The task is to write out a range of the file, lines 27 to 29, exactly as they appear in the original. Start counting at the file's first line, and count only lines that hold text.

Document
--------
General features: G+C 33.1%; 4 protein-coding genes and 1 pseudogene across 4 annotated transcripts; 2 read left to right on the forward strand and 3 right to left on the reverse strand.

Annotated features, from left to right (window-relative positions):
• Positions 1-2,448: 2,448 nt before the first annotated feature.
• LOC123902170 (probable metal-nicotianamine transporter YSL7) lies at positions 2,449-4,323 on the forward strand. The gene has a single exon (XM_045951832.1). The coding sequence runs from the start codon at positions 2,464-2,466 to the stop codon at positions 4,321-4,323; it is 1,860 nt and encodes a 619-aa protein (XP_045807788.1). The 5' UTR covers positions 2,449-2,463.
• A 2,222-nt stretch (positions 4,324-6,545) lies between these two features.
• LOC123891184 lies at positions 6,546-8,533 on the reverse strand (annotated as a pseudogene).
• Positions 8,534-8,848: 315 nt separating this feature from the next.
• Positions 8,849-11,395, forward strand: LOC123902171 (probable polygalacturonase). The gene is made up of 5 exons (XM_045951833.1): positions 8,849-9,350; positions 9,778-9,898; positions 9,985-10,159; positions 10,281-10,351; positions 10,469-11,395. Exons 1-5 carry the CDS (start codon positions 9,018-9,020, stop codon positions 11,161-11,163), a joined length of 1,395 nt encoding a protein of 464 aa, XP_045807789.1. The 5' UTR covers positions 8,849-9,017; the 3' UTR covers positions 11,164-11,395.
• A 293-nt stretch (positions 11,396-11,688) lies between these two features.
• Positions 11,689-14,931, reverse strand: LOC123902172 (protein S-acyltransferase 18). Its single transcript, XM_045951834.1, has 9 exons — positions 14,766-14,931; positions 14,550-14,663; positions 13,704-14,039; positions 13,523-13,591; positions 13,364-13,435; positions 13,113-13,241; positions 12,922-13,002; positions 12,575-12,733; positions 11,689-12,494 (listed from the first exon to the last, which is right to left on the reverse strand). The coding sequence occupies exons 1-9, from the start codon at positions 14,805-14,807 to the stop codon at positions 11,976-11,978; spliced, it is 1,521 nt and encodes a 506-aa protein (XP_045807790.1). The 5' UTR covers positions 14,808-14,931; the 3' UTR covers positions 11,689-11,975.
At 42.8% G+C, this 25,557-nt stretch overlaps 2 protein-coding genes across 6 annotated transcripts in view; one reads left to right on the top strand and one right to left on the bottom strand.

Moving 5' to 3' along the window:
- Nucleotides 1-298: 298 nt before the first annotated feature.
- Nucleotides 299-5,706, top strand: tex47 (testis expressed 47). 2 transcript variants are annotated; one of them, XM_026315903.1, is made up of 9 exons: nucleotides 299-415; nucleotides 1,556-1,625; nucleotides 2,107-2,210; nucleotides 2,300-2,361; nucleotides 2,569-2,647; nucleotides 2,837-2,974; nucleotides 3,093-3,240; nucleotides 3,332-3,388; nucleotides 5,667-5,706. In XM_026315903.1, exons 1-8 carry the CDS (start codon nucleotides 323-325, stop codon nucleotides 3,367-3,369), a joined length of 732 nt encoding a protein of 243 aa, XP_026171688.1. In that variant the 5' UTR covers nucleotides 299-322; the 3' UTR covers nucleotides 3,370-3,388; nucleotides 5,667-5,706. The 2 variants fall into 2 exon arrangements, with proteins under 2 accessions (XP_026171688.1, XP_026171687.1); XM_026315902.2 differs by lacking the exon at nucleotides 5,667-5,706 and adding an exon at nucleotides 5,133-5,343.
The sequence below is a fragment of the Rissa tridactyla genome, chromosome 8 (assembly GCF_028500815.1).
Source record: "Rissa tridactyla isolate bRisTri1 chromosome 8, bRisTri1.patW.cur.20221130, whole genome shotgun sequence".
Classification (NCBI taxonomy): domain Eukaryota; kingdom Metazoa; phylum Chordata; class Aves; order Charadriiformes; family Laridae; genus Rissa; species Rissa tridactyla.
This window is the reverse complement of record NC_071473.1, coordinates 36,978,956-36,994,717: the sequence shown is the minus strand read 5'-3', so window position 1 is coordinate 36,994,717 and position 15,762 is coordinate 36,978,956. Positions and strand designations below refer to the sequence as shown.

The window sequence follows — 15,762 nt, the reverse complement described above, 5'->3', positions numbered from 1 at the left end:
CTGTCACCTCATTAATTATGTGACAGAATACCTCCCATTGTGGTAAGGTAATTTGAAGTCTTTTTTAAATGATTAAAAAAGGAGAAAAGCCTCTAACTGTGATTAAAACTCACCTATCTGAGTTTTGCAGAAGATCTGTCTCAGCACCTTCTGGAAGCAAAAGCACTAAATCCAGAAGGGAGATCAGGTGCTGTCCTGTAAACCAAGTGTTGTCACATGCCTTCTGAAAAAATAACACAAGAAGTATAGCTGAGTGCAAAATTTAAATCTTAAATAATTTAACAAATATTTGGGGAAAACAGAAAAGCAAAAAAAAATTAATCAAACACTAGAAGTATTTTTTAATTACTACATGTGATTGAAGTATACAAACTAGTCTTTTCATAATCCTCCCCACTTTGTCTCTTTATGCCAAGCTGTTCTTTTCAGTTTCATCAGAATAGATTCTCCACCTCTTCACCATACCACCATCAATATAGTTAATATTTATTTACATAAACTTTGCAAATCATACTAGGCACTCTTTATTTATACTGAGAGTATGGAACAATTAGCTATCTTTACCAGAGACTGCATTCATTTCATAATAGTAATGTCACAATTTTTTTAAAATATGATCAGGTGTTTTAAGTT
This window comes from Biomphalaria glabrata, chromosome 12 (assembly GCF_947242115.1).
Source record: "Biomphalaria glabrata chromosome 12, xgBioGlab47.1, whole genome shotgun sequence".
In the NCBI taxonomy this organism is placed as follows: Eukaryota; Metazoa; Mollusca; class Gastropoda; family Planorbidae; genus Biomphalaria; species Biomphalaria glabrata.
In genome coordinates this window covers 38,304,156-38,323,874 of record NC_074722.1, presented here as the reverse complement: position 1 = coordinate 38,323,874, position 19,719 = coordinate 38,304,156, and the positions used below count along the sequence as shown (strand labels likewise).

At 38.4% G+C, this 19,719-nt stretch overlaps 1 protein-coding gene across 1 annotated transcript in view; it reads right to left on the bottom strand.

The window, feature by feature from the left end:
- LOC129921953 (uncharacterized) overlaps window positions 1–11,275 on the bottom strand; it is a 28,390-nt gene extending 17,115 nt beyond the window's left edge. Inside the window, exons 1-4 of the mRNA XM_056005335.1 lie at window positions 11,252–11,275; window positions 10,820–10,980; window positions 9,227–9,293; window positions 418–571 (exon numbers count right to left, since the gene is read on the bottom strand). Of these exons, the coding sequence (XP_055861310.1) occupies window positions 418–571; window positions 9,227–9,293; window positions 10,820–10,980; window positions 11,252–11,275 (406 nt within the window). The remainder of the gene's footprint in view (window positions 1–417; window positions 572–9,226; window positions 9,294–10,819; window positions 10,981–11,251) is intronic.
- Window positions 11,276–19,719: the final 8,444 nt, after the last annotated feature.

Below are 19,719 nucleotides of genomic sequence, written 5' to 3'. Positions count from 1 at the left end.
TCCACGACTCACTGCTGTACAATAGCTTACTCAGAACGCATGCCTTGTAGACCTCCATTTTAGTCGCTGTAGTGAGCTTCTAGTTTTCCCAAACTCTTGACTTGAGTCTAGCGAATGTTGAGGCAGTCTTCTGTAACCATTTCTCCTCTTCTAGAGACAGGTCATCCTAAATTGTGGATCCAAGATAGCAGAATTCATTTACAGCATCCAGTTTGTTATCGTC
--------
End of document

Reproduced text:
- LOC129921953 (uncharacterized) overlaps window positions 1–11,275 on the bottom strand; it is a 28,390-nt gene extending 17,115 nt beyond the window's left edge. Inside the window, exons 1-4 of the mRNA XM_056005335.1 lie at window positions 11,252–11,275; window positions 10,820–10,980; window positions 9,227–9,293; window positions 418–571 (exon numbers count right to left, since the gene is read on the bottom strand). Of these exons, the coding sequence (XP_055861310.1) occupies window positions 418–571; window positions 9,227–9,293; window positions 10,820–10,980; window positions 11,252–11,275 (406 nt within the window). The remainder of the gene's footprint in view (window positions 1–417; window positions 572–9,226; window positions 9,294–10,819; window positions 10,981–11,251) is intronic.
- Window positions 11,276–19,719: the final 8,444 nt, after the last annotated feature.

Below are 19,719 nucleotides of genomic sequence, written 5' to 3'. Positions count from 1 at the left end.